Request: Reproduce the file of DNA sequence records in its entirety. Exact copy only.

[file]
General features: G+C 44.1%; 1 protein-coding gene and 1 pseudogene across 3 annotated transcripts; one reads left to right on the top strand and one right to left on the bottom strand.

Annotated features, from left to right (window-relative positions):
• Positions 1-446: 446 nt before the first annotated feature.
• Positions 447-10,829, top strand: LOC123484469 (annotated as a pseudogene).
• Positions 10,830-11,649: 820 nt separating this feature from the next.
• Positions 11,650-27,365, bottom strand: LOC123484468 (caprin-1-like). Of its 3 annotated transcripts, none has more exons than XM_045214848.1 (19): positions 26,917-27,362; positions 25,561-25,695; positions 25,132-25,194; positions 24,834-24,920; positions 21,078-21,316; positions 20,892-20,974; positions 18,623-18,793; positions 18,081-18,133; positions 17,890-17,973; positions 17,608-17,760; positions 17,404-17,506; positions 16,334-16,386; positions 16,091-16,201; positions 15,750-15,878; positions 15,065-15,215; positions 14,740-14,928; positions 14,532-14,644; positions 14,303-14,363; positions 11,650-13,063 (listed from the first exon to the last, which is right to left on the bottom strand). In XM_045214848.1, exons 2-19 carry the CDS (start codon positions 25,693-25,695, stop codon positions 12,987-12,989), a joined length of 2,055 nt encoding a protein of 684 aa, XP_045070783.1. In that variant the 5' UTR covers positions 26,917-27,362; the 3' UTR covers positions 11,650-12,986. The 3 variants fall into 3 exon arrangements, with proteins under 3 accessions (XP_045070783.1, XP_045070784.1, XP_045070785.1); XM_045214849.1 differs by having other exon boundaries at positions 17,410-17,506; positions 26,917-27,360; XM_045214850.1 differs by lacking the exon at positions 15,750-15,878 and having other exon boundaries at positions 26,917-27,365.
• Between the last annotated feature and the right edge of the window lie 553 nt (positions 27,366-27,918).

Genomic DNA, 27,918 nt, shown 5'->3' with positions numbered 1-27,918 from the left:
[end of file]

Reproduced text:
General features: G+C 44.1%; 1 protein-coding gene and 1 pseudogene across 3 annotated transcripts; one reads left to right on the top strand and one right to left on the bottom strand.

Annotated features, from left to right (window-relative positions):
• Positions 1-446: 446 nt before the first annotated feature.
• Positions 447-10,829, top strand: LOC123484469 (annotated as a pseudogene).
• Positions 10,830-11,649: 820 nt separating this feature from the next.
• Positions 11,650-27,365, bottom strand: LOC123484468 (caprin-1-like). Of its 3 annotated transcripts, none has more exons than XM_045214848.1 (19): positions 26,917-27,362; positions 25,561-25,695; positions 25,132-25,194; positions 24,834-24,920; positions 21,078-21,316; positions 20,892-20,974; positions 18,623-18,793; positions 18,081-18,133; positions 17,890-17,973; positions 17,608-17,760; positions 17,404-17,506; positions 16,334-16,386; positions 16,091-16,201; positions 15,750-15,878; positions 15,065-15,215; positions 14,740-14,928; positions 14,532-14,644; positions 14,303-14,363; positions 11,650-13,063 (listed from the first exon to the last, which is right to left on the bottom strand). In XM_045214848.1, exons 2-19 carry the CDS (start codon positions 25,693-25,695, stop codon positions 12,987-12,989), a joined length of 2,055 nt encoding a protein of 684 aa, XP_045070783.1. In that variant the 5' UTR covers positions 26,917-27,362; the 3' UTR covers positions 11,650-12,986. The 3 variants fall into 3 exon arrangements, with proteins under 3 accessions (XP_045070783.1, XP_045070784.1, XP_045070785.1); XM_045214849.1 differs by having other exon boundaries at positions 17,410-17,506; positions 26,917-27,360; XM_045214850.1 differs by lacking the exon at positions 15,750-15,878 and having other exon boundaries at positions 26,917-27,365.
• Between the last annotated feature and the right edge of the window lie 553 nt (positions 27,366-27,918).

Genomic DNA, 27,918 nt, shown 5'->3' with positions numbered 1-27,918 from the left: